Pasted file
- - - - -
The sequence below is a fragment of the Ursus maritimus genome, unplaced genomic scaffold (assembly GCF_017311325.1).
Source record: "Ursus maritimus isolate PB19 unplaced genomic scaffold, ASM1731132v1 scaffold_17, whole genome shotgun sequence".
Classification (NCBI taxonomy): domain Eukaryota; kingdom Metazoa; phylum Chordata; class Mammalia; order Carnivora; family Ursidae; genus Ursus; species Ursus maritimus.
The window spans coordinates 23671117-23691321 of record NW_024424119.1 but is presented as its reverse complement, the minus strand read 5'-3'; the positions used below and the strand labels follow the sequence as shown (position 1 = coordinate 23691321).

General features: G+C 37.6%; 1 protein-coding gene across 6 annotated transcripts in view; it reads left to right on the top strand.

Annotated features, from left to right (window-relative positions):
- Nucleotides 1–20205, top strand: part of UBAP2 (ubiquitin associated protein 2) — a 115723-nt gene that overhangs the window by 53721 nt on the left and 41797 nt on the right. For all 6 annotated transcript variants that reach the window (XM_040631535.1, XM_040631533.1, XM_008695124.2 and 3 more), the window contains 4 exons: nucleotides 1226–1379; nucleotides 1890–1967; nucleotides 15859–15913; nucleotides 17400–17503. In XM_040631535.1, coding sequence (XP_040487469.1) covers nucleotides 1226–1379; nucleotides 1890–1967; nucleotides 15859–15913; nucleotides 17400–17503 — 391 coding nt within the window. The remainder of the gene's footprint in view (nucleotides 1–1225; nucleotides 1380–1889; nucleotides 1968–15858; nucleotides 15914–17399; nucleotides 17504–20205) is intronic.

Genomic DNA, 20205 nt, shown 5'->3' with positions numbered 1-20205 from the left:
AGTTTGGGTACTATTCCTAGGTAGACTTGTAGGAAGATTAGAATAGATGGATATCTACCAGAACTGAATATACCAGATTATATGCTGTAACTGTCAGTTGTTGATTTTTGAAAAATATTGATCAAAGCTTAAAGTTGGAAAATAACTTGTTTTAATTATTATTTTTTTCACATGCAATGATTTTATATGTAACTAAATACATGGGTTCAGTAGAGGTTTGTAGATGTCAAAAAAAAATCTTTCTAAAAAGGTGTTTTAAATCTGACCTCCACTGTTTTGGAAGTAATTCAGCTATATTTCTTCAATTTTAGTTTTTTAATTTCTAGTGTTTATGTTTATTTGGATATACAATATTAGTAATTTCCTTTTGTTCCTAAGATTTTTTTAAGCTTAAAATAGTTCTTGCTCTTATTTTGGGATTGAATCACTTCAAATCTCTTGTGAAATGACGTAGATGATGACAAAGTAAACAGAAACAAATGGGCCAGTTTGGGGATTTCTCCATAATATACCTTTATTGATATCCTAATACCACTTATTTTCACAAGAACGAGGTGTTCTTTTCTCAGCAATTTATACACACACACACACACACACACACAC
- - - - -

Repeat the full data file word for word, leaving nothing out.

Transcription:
The sequence below is a fragment of the Ursus maritimus genome, unplaced genomic scaffold (assembly GCF_017311325.1).
Source record: "Ursus maritimus isolate PB19 unplaced genomic scaffold, ASM1731132v1 scaffold_17, whole genome shotgun sequence".
Classification (NCBI taxonomy): domain Eukaryota; kingdom Metazoa; phylum Chordata; class Mammalia; order Carnivora; family Ursidae; genus Ursus; species Ursus maritimus.
The window spans coordinates 23671117-23691321 of record NW_024424119.1 but is presented as its reverse complement, the minus strand read 5'-3'; the positions used below and the strand labels follow the sequence as shown (position 1 = coordinate 23691321).

General features: G+C 37.6%; 1 protein-coding gene across 6 annotated transcripts in view; it reads left to right on the top strand.

Annotated features, from left to right (window-relative positions):
- Nucleotides 1–20205, top strand: part of UBAP2 (ubiquitin associated protein 2) — a 115723-nt gene that overhangs the window by 53721 nt on the left and 41797 nt on the right. For all 6 annotated transcript variants that reach the window (XM_040631535.1, XM_040631533.1, XM_008695124.2 and 3 more), the window contains 4 exons: nucleotides 1226–1379; nucleotides 1890–1967; nucleotides 15859–15913; nucleotides 17400–17503. In XM_040631535.1, coding sequence (XP_040487469.1) covers nucleotides 1226–1379; nucleotides 1890–1967; nucleotides 15859–15913; nucleotides 17400–17503 — 391 coding nt within the window. The remainder of the gene's footprint in view (nucleotides 1–1225; nucleotides 1380–1889; nucleotides 1968–15858; nucleotides 15914–17399; nucleotides 17504–20205) is intronic.

Genomic DNA, 20205 nt, shown 5'->3' with positions numbered 1-20205 from the left:
AGTTTGGGTACTATTCCTAGGTAGACTTGTAGGAAGATTAGAATAGATGGATATCTACCAGAACTGAATATACCAGATTATATGCTGTAACTGTCAGTTGTTGATTTTTGAAAAATATTGATCAAAGCTTAAAGTTGGAAAATAACTTGTTTTAATTATTATTTTTTTCACATGCAATGATTTTATATGTAACTAAATACATGGGTTCAGTAGAGGTTTGTAGATGTCAAAAAAAAATCTTTCTAAAAAGGTGTTTTAAATCTGACCTCCACTGTTTTGGAAGTAATTCAGCTATATTTCTTCAATTTTAGTTTTTTAATTTCTAGTGTTTATGTTTATTTGGATATACAATATTAGTAATTTCCTTTTGTTCCTAAGATTTTTTTAAGCTTAAAATAGTTCTTGCTCTTATTTTGGGATTGAATCACTTCAAATCTCTTGTGAAATGACGTAGATGATGACAAAGTAAACAGAAACAAATGGGCCAGTTTGGGGATTTCTCCATAATATACCTTTATTGATATCCTAATACCACTTATTTTCACAAGAACGAGGTGTTCTTTTCTCAGCAATTTATACACACACACACACACACACACACAC